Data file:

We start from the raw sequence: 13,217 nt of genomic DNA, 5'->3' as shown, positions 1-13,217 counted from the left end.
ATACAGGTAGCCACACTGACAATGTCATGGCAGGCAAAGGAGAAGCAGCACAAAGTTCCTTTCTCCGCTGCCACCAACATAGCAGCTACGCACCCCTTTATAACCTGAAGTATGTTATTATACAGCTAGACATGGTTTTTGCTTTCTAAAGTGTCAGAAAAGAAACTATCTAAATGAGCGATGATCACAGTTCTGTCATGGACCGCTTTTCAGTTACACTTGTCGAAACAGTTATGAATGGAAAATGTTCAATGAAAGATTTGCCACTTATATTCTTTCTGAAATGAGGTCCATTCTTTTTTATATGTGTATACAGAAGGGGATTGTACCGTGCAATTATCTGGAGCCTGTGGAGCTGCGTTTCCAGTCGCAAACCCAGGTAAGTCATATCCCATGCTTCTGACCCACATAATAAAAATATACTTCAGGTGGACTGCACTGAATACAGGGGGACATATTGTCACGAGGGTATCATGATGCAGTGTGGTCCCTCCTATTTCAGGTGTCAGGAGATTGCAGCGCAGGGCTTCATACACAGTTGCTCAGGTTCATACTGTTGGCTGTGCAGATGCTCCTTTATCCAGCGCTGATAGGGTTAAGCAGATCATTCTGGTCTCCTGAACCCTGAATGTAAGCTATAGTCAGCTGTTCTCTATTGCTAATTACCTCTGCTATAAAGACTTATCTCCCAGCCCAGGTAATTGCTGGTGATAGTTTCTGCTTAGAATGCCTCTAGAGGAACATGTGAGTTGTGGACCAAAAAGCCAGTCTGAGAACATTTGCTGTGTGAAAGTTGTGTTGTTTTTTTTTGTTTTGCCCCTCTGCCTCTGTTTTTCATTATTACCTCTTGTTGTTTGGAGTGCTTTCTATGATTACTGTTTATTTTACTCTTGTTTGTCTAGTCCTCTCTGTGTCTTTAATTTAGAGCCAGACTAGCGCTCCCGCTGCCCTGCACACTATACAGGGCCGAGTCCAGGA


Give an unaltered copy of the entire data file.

We start from the raw sequence: 13,217 nt of genomic DNA, 5'->3' as shown, positions 1-13,217 counted from the left end.
ATACAGGTAGCCACACTGACAATGTCATGGCAGGCAAAGGAGAAGCAGCACAAAGTTCCTTTCTCCGCTGCCACCAACATAGCAGCTACGCACCCCTTTATAACCTGAAGTATGTTATTATACAGCTAGACATGGTTTTTGCTTTCTAAAGTGTCAGAAAAGAAACTATCTAAATGAGCGATGATCACAGTTCTGTCATGGACCGCTTTTCAGTTACACTTGTCGAAACAGTTATGAATGGAAAATGTTCAATGAAAGATTTGCCACTTATATTCTTTCTGAAATGAGGTCCATTCTTTTTTATATGTGTATACAGAAGGGGATTGTACCGTGCAATTATCTGGAGCCTGTGGAGCTGCGTTTCCAGTCGCAAACCCAGGTAAGTCATATCCCATGCTTCTGACCCACATAATAAAAATATACTTCAGGTGGACTGCACTGAATACAGGGGGACATATTGTCACGAGGGTATCATGATGCAGTGTGGTCCCTCCTATTTCAGGTGTCAGGAGATTGCAGCGCAGGGCTTCATACACAGTTGCTCAGGTTCATACTGTTGGCTGTGCAGATGCTCCTTTATCCAGCGCTGATAGGGTTAAGCAGATCATTCTGGTCTCCTGAACCCTGAATGTAAGCTATAGTCAGCTGTTCTCTATTGCTAATTACCTCTGCTATAAAGACTTATCTCCCAGCCCAGGTAATTGCTGGTGATAGTTTCTGCTTAGAATGCCTCTAGAGGAACATGTGAGTTGTGGACCAAAAAGCCAGTCTGAGAACATTTGCTGTGTGAAAGTTGTGTTGTTTTTTTTTGTTTTGCCCCTCTGCCTCTGTTTTTCATTATTACCTCTTGTTGTTTGGAGTGCTTTCTATGATTACTGTTTATTTTACTCTTGTTTGTCTAGTCCTCTCTGTGTCTTTAATTTAGAGCCAGACTAGCGCTCCCGCTGCCCTGCACACTATACAGGGCCGAGTCCAGGA